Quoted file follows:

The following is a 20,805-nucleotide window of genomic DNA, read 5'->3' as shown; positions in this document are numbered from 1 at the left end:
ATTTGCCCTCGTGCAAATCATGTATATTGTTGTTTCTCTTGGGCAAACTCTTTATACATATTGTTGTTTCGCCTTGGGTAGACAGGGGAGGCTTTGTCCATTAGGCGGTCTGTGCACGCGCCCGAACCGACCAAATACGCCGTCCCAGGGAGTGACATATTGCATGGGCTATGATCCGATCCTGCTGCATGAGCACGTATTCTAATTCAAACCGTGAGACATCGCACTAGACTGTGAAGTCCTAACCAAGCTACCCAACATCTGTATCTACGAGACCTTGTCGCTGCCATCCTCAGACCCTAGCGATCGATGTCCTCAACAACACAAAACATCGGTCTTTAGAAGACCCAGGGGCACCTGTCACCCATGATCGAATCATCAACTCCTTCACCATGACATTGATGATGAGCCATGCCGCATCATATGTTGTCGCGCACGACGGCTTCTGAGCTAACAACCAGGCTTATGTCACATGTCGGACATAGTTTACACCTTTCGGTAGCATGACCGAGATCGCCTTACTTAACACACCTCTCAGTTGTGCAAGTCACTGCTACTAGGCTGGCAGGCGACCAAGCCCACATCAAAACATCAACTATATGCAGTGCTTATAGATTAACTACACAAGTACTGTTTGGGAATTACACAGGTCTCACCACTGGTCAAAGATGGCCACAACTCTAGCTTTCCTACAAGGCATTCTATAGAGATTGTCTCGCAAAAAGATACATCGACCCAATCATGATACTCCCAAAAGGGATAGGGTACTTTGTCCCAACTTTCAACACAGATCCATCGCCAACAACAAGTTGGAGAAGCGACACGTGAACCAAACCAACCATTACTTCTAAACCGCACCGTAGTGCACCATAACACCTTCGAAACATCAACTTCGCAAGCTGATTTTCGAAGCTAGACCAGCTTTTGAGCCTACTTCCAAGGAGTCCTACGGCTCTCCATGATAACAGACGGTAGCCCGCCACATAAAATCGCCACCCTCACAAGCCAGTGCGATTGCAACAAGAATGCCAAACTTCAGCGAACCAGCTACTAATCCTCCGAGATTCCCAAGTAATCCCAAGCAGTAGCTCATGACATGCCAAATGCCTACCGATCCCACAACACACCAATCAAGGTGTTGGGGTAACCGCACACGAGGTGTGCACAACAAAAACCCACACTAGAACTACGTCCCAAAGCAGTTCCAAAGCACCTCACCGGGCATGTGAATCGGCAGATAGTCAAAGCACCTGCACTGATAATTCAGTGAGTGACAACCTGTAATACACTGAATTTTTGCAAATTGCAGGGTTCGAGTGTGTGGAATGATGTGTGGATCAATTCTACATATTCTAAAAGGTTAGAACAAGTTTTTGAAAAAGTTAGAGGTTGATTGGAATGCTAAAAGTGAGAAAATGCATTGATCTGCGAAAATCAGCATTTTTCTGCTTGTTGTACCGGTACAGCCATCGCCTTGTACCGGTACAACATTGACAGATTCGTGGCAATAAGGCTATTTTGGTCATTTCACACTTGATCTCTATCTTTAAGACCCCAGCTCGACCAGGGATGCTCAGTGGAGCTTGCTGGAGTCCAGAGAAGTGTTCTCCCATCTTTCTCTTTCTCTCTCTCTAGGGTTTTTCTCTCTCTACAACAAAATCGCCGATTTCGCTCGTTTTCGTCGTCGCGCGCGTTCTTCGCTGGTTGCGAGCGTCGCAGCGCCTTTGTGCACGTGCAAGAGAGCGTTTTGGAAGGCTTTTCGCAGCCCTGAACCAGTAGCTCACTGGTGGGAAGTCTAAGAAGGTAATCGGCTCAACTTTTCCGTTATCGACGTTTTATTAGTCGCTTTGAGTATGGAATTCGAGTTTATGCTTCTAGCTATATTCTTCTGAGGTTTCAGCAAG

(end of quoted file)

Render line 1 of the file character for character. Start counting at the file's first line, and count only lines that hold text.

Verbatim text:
The following is a 20,805-nucleotide window of genomic DNA, read 5'->3' as shown; positions in this document are numbered from 1 at the left end: